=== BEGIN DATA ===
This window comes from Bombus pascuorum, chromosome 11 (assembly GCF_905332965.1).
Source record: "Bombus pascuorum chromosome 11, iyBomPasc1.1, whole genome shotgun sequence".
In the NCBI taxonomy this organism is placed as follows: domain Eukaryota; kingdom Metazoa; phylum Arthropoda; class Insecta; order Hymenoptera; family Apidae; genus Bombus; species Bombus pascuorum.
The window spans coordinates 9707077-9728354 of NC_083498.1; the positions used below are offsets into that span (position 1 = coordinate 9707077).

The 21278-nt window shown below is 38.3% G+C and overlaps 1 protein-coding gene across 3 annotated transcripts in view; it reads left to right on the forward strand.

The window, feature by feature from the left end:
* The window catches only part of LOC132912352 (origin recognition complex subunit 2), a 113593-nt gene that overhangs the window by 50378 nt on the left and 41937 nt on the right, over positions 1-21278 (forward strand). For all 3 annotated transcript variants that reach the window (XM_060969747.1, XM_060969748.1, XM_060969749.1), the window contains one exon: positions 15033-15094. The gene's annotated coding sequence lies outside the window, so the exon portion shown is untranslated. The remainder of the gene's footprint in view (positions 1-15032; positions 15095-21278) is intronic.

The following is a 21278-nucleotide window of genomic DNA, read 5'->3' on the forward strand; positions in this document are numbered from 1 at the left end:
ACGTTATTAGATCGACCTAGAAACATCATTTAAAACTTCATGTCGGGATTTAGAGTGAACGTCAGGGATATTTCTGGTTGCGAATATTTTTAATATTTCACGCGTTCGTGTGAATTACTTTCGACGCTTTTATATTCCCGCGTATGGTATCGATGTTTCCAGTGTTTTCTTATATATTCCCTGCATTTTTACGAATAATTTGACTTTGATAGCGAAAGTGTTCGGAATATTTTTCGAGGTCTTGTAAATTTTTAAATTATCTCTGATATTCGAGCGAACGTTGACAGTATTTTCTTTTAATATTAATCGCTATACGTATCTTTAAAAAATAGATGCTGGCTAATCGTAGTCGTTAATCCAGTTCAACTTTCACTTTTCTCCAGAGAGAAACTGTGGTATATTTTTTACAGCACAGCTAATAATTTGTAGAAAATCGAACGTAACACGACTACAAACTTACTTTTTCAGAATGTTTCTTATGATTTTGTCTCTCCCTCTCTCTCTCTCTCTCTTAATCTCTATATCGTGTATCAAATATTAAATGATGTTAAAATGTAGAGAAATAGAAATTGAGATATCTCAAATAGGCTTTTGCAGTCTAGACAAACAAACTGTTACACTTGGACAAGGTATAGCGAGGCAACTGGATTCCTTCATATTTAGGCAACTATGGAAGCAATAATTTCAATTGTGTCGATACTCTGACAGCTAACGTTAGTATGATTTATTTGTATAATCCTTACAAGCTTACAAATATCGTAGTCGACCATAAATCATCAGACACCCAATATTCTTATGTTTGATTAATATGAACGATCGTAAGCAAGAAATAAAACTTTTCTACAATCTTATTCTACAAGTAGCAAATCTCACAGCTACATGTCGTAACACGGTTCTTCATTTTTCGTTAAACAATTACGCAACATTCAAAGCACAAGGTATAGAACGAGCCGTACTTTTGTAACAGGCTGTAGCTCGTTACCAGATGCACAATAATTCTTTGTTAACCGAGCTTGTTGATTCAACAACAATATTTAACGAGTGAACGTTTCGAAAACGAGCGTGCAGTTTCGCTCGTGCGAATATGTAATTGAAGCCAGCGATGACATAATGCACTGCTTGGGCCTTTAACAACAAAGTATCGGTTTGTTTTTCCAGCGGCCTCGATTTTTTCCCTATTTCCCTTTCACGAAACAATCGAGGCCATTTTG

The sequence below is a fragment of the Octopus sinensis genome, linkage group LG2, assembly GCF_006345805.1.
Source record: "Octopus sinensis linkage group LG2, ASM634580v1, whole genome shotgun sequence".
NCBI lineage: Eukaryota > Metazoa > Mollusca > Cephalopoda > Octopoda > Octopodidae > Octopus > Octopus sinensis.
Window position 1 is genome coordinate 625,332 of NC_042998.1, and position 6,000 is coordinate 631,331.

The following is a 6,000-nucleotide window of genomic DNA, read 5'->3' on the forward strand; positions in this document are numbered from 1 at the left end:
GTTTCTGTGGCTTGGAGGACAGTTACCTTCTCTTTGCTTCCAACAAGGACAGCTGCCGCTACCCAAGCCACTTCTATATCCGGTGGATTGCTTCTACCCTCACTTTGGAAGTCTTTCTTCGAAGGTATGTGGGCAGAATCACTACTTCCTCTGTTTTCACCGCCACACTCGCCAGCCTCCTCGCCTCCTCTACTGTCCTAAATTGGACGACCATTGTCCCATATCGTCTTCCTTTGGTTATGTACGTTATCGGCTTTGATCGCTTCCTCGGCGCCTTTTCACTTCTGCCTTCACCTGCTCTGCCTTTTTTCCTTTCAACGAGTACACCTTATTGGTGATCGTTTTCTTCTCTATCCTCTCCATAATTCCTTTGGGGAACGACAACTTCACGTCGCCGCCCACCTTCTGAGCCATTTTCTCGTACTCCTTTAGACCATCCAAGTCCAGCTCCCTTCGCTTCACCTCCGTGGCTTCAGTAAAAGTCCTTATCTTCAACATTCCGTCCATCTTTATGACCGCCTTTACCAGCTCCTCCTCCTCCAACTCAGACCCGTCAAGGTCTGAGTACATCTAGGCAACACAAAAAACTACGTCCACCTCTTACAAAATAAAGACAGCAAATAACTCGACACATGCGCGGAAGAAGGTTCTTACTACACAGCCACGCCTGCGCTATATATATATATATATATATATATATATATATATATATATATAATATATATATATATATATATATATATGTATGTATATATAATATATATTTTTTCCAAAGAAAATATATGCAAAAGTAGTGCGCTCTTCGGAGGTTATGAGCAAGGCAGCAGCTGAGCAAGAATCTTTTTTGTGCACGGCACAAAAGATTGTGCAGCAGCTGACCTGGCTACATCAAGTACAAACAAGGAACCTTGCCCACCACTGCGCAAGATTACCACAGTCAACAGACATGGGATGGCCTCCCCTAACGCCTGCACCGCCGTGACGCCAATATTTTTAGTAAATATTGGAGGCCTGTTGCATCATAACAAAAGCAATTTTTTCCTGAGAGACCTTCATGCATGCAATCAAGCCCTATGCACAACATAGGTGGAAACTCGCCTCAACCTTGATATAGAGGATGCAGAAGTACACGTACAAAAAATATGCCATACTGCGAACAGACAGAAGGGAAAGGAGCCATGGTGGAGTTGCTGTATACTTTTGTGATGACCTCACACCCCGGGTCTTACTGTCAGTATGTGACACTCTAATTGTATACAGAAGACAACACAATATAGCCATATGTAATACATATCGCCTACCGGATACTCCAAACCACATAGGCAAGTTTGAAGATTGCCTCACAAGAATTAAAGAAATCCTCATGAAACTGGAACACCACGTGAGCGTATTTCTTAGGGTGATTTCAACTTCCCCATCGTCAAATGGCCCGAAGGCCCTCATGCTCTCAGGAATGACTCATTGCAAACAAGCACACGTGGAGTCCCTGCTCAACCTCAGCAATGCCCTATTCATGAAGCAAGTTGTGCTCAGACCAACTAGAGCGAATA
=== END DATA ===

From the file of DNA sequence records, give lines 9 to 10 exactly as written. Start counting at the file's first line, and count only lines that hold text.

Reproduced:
ACGTTATTAGATCGACCTAGAAACATCATTTAAAACTTCATGTCGGGATTTAGAGTGAACGTCAGGGATATTTCTGGTTGCGAATATTTTTAATATTTCACGCGTTCGTGTGAATTACTTTCGACGCTTTTATATTCCCGCGTATGGTATCGATGTTTCCAGTGTTTTCTTATATATTCCCTGCATTTTTACGAATAATTTGACTTTGATAGCGAAAGTGTTCGGAATATTTTTCGAGGTCTTGTAAATTTTTAAATTATCTCTGATATTCGAGCGAACGTTGACAGTATTTTCTTTTAATATTAATCGCTATACGTATCTTTAAAAAATAGATGCTGGCTAATCGTAGTCGTTAATCCAGTTCAACTTTCACTTTTCTCCAGAGAGAAACTGTGGTATATTTTTTACAGCACAGCTAATAATTTGTAGAAAATCGAACGTAACACGACTACAAACTTACTTTTTCAGAATGTTTCTTATGATTTTGTCTCTCCCTCTCTCTCTCTCTCTCTTAATCTCTATATCGTGTATCAAATATTAAATGATGTTAAAATGTAGAGAAATAGAAATTGAGATATCTCAAATAGGCTTTTGCAGTCTAGACAAACAAACTGTTACACTTGGACAAGGTATAGCGAGGCAACTGGATTCCTTCATATTTAGGCAACTATGGAAGCAATAATTTCAATTGTGTCGATACTCTGACAGCTAACGTTAGTATGATTTATTTGTATAATCCTTACAAGCTTACAAATATCGTAGTCGACCATAAATCATCAGACACCCAATATTCTTATGTTTGATTAATATGAACGATCGTAAGCAAGAAATAAAACTTTTCTACAATCTTATTCTACAAGTAGCAAATCTCACAGCTACATGTCGTAACACGGTTCTTCATTTTTCGTTAAACAATTACGCAACATTCAAAGCACAAGGTATAGAACGAGCCGTACTTTTGTAACAGGCTGTAGCTCGTTACCAGATGCACAATAATTCTTTGTTAACCGAGCTTGTTGATTCAACAACAATATTTAACGAGTGAACGTTTCGAAAACGAGCGTGCAGTTTCGCTCGTGCGAATATGTAATTGAAGCCAGCGATGACATAATGCACTGCTTGGGCCTTTAACAACAAAGTATCGGTTTGTTTTTCCAGCGGCCTCGATTTTTTCCCTATTTCCCTTTCACGAAACAATCGAGGCCATTTTG

The sequence below is a fragment of the Octopus sinensis genome, linkage group LG2, assembly GCF_006345805.1.